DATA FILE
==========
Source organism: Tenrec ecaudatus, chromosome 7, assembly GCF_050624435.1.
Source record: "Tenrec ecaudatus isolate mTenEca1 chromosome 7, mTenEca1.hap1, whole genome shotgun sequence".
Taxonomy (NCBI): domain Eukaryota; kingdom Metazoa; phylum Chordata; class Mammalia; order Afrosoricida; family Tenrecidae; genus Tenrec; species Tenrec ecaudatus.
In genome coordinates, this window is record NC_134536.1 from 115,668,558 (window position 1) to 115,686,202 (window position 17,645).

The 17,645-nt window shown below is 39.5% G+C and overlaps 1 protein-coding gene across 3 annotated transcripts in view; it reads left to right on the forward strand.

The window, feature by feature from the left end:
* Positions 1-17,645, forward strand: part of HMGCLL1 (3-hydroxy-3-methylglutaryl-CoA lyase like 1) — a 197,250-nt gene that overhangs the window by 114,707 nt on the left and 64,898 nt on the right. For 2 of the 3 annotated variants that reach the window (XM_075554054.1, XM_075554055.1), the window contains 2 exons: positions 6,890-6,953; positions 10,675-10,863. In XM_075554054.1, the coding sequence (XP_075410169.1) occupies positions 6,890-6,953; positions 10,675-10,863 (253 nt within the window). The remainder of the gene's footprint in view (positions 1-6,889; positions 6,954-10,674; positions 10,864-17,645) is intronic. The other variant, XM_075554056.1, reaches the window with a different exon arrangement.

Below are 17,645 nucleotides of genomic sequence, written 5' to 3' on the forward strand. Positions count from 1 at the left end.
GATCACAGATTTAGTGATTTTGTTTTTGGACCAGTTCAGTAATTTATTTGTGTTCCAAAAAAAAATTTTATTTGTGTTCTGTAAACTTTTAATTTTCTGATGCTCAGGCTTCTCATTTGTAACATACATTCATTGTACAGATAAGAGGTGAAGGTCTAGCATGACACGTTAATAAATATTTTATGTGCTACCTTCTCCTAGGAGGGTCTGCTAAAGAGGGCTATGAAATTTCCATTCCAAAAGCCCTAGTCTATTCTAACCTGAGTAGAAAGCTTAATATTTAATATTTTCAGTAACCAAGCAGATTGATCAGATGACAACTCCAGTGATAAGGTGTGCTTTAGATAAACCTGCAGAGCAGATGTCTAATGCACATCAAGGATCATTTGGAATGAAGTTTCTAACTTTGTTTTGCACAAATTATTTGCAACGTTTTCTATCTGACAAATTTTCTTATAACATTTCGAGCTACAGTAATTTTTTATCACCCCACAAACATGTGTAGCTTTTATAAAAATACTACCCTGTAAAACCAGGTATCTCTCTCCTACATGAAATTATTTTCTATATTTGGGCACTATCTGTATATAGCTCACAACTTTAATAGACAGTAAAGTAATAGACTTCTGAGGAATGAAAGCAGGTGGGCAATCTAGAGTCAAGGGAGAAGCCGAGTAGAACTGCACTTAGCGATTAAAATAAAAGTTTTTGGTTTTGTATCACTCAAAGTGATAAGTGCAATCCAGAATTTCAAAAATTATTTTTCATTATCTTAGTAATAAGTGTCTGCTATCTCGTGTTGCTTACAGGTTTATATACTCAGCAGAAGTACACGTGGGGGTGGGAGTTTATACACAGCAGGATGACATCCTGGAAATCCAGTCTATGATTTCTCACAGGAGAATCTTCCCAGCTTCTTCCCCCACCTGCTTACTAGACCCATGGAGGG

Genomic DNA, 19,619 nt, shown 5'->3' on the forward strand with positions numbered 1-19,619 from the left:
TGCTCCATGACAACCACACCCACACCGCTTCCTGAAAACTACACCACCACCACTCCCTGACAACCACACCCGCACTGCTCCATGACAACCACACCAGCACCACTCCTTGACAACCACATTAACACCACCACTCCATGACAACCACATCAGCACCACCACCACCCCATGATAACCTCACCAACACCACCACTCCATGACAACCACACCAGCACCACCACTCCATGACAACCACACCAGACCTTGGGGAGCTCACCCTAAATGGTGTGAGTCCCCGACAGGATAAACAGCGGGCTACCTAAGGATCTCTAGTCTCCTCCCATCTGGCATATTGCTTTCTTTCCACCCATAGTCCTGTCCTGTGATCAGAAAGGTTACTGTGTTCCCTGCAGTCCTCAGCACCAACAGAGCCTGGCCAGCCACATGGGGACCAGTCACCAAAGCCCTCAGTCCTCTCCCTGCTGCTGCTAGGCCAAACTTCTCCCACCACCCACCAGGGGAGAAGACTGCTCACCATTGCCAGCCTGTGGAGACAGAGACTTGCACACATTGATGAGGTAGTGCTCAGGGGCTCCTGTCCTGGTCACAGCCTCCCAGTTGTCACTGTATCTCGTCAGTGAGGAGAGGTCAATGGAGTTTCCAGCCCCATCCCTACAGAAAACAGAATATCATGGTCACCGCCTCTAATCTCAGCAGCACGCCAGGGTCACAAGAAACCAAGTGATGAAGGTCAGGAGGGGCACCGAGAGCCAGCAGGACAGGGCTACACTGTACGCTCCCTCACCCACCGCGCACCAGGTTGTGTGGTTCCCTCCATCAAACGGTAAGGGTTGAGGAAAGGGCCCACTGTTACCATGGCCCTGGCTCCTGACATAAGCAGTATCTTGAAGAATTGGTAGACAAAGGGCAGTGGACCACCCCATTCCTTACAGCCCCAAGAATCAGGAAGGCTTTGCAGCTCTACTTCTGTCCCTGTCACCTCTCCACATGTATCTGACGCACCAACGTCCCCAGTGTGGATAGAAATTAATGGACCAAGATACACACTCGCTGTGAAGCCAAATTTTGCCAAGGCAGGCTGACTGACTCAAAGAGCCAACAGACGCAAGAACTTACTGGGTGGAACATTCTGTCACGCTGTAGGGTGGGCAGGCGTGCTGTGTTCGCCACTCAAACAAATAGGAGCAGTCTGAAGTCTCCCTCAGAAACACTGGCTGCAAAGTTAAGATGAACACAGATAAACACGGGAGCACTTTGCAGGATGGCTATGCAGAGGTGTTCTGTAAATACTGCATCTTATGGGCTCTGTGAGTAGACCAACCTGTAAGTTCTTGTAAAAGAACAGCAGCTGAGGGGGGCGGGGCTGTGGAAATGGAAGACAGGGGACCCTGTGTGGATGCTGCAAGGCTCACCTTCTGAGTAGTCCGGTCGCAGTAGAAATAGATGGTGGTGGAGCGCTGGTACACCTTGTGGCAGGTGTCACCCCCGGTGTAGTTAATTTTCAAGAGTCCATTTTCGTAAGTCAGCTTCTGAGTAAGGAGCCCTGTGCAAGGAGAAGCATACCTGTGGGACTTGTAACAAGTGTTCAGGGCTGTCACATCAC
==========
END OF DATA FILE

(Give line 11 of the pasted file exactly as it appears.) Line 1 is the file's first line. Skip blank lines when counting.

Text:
TGCTCCATGACAACCACACCCACACCGCTTCCTGAAAACTACACCACCACCACTCCCTGACAACCACACCCGCACTGCTCCATGACAACCACACCAGCACCACTCCTTGACAACCACATTAACACCACCACTCCATGACAACCACATCAGCACCACCACCACCCCATGATAACCTCACCAACACCACCACTCCATGACAACCACACCAGCACCACCACTCCATGACAACCACACCAGACCTTGGGGAGCTCACCCTAAATGGTGTGAGTCCCCGACAGGATAAACAGCGGGCTACCTAAGGATCTCTAGTCTCCTCCCATCTGGCATATTGCTTTCTTTCCACCCATAGTCCTGTCCTGTGATCAGAAAGGTTACTGTGTTCCCTGCAGTCCTCAGCACCAACAGAGCCTGGCCAGCCACATGGGGACCAGTCACCAAAGCCCTCAGTCCTCTCCCTGCTGCTGCTAGGCCAAACTTCTCCCACCACCCACCAGGGGAGAAGACTGCTCACCATTGCCAGCCTGTGGAGACAGAGACTTGCACACATTGATGAGGTAGTGCTCAGGGGCTCCTGTCCTGGTCACAGCCTCCCAGTTGTCACTGTATCTCGTCAGTGAGGAGAGGTCAATGGAGTTTCCAGCCCCATCCCTACAGAAAACAGAATATCATGGTCACCGCCTCTAATCTCAGCAGCACGCCAGGGTCACAAGAAACCAAGTGATGAAGGTCAGGAGGGGCACCGAGAGCCAGCAGGACAGGGCTACACTGTACGCTCCCTCACCCACCGCGCACCAGGTTGTGTGGTTCCCTCCATCAAACGGTAAGGGTTGAGGAAAGGGCCCACTGTTACCATGGCCCTGGCTCCTGACATAAGCAGTATCTTGAAGAATTGGTAGACAAAGGGCAGTGGACCACCCCATTCCTTACAGCCCCAAGAATCAGGAAGGCTTTGCAGCTCTACTTCTGTCCCTGTCACCTCTCCACATGTATCTGACGCACCAACGTCCCCAGTGTGGATAGAAATTAATGGACCAAGATACACACTCGCTGTGAAGCCAAATTTTGCCAAGGCAGGCTGACTGACTCAAAGAGCCAACAGACGCAAGAACTTACTGGGTGGAACATTCTGTCACGCTGTAGGGTGGGCAGGCGTGCTGTGTTCGCCACTCAAACAAATAGGAGCAGTCTGAAGTCTCCCTCAGAAACACTGGCTGCAAAGTTAAGATGAACACAGATAAACACGGGAGCACTTTGCAGGATGGCTATGCAGAGGTGTTCTGTAAATACTGCATCTTATGGGCTCTGTGAGTAGACCAACCTGTAAGTTCTTGTAAAAGAACAGCAGCTGAGGGGGGCGGGGCTGTGGAAATGGAAGACAGGGGACCCTGTGTGGATGCTGCAAGGCTCACCTTCTGAGTAGTCCGGTCGCAGTAGAAATAGATGGTGGTGGAGCGCTGGTACACCTTGTGGCAGGTGTCACCCCCGGTGTAGTTAATTTTCAAGAGTCCATTTTCGTAAGTCAGCTTCTGAGTAAGGAGCCCTGTGCAAGGAGAAGCATACCTGTGGGACTTGTAACAAGTGTTCAGGGCTGTCACATCAC